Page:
Candidates clash over Brexit escape route during Tory leadership debate

Candidates clashed over Brexit escape routes during the BBC Tory leadership debate.

With four of the five candidates willing to accept a no-deal Brexit, Rory Stewart was the only one to rule it out entirely.

Insisting it would not be possible to negotiate a new deal by October 31, Mr Stewart said the existing Withdrawal Agreement was the only way out of the EU.

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Boris Johnson during the launch of his campaign to become leader of the Conservative and Unionist Party and Prime Minister at the Royal Academy of Engineering in central London.
Conservative party leadership contender Michael Gove leaves BBC Broadcasting House in London after a Live TV debate with Tory leadership hopefuls.
Foreign Secretary Jeremy Hunt arrives at BBC Broadcasting House in London for a Live TV debate with Tory leadership hopefuls.
Conservative party leadership contender Boris Johnson leaving his home in south London.
Conservative party leadership contender Michael Gove arrives at Here East studios in Stratford, east London, ahead of the live television debate for the candidates for leadership of the Conservative party, hosted by Channel 4.
Conservative party leadership contender Jeremy Hunt arriving for the Conservative National Convention meeting at the Park Plaza Riverbank Hotel, central London.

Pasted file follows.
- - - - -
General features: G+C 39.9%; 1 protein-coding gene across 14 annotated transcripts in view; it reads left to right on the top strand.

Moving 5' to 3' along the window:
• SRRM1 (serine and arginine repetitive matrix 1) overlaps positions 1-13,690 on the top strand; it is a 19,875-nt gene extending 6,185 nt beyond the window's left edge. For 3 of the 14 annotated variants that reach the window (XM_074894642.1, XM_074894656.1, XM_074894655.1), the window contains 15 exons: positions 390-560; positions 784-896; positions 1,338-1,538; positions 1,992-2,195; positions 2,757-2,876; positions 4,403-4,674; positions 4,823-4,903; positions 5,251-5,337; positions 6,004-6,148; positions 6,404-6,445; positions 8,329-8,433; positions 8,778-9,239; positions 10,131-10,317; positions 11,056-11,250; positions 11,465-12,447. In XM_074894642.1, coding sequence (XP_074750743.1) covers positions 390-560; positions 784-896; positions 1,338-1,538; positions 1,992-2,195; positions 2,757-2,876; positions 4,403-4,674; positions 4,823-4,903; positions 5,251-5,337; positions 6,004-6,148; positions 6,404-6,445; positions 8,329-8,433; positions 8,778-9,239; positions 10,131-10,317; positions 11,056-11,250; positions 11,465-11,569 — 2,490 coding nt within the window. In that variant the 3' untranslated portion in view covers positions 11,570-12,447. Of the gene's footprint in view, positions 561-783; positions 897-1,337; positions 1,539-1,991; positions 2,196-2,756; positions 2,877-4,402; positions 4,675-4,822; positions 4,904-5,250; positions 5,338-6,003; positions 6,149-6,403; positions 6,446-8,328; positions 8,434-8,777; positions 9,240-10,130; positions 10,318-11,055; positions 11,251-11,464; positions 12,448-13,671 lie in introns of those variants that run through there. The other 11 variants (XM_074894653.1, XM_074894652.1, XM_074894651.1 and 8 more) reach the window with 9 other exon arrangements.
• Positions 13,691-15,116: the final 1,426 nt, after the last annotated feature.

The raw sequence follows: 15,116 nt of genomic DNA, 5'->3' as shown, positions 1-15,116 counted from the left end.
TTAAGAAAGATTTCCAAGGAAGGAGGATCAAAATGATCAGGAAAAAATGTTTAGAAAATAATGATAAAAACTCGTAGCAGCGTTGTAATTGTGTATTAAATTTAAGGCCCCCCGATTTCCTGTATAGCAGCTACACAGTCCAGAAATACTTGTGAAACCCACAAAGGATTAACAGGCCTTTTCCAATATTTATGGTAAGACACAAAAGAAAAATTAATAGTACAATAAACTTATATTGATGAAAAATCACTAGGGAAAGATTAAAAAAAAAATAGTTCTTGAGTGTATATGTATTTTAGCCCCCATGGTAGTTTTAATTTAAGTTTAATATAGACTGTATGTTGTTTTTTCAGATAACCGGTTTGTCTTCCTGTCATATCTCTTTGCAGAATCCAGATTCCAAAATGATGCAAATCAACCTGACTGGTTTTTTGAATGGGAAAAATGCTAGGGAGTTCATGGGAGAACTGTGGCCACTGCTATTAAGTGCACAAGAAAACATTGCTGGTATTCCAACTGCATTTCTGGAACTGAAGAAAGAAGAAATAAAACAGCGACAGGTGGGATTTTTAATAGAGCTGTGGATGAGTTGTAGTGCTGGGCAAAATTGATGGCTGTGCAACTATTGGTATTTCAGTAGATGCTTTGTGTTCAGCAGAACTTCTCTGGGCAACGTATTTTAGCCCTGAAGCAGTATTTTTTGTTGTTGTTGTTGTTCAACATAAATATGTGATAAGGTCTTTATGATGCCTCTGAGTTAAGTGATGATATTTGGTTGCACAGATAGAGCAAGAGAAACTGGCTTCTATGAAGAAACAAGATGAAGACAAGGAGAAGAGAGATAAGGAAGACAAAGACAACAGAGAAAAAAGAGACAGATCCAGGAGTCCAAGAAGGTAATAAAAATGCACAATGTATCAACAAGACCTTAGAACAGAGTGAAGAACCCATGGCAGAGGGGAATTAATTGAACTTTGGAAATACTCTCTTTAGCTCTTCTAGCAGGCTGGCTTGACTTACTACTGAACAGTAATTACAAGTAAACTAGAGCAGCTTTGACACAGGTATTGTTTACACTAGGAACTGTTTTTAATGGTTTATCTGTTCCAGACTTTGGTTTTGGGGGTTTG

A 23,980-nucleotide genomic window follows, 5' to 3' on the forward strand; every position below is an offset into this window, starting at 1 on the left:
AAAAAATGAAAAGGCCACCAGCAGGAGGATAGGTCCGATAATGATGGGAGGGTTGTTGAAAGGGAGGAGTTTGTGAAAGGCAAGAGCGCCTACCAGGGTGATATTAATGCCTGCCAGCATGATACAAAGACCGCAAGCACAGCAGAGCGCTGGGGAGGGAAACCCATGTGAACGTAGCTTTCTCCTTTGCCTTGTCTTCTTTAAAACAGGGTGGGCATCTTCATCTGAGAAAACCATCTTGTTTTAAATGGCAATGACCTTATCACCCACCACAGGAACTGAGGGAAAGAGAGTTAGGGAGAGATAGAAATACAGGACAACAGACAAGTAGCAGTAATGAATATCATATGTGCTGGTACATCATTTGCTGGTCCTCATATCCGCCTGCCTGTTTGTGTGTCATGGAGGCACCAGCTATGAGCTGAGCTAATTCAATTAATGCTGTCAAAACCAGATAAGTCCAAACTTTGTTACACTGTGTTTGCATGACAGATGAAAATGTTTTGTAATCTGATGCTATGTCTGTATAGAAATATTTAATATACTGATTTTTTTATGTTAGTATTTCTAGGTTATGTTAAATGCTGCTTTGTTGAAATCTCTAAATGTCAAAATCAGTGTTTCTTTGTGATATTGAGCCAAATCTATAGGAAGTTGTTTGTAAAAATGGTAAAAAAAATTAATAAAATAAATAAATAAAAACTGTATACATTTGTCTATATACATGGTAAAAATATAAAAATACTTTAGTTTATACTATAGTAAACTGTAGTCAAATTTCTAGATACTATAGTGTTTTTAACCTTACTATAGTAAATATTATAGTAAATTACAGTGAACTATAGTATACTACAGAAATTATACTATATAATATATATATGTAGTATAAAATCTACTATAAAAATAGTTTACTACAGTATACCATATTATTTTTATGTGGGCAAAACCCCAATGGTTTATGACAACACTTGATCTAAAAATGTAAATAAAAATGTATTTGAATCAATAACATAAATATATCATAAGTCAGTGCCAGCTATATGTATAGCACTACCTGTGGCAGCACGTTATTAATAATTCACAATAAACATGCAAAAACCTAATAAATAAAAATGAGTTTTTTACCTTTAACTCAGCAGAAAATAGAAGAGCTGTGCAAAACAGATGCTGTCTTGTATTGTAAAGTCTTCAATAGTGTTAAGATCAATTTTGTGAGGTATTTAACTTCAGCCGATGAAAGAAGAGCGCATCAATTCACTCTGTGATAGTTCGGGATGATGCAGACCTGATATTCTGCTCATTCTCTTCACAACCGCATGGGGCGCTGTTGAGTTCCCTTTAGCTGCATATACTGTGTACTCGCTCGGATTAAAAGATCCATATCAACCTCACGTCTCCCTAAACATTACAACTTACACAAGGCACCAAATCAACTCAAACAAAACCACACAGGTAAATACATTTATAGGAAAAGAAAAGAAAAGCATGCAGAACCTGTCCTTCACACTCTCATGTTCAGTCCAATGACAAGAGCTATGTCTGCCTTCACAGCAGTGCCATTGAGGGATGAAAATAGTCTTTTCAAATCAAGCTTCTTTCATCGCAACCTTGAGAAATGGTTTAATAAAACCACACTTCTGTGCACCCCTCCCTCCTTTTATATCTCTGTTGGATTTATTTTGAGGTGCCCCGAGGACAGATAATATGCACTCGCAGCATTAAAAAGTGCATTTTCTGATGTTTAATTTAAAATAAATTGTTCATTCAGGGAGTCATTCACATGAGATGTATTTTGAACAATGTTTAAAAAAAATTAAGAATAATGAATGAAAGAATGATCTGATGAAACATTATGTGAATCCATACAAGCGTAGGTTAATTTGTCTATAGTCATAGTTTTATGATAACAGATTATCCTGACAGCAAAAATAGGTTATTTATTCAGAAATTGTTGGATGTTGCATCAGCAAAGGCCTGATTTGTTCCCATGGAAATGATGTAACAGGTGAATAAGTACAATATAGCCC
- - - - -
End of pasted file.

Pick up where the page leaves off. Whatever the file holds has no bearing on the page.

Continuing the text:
Conservative party leadership contender Boris Johnson leaving his home in south London.
Environment Secretary Michael Gove addresses The Times CEO Summit at The News Building in London Bridge, London.
Foreign Secretary Jeremy Hunt arrives for a cabinet meeting at 10 Downing Street, London.
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Flagging up how all the candidates had voted for Theresa May's deal, he called on them to do so again, saying "let's get on with it, let's vote it through, let's get it done".

Ruling out no-deal Brexit entirely, he said: "In the end we're in a room with a door, and the door is called Parliament, and I am the only person here trying to find the key to the door.

"Everybody else is staring at the wall shouting 'Believe in Britain'."

(PA Graphics)But Michael Gove said MPs could not just be presented with the same "cold porridge" of Mrs May's deal for a fourth time.

He said: "We've run into that door three times already, Rory – we've got to have a different route out.

"You cannot simply re-present the same cold porridge for a fourth time and ask people to say that's what they want.

"We need to have a different approach."

Frontrunner Boris Johnson claimed that leaving on October 31 was "eminently feasible", agreeing with Sajid Javid that there must be a deadline.

But Jeremy Hunt and Mr Gove both stressed how the date was arbitrary and getting a deal was more important than sticking rigidly to a date – although Mr Gove stressed he would guarantee leaving the EU before the end of 2019.

In response to a question about the Irish backstop, Mr Javid said he could solve the border issue using "existing technology" – although BBC presenter Emily Maitlis pointed out that the existence of the technology to do so is in doubt.

He said: "It is perfectly possible to have an open border with two different customs arrangements on either side of the border using existing technology.

(PA Graphics)
(PA Graphics)

"Obviously it will take time to put that in place, it will cost money."

Mr Johnson also said the issue could be solved during the implementation period.

"You can solve the questions of how to keep goods flowing freely across that border whilst the UK comes out of the EU.

"You can solve that issue during the implementation period whilst we negotiate the free trade deal."

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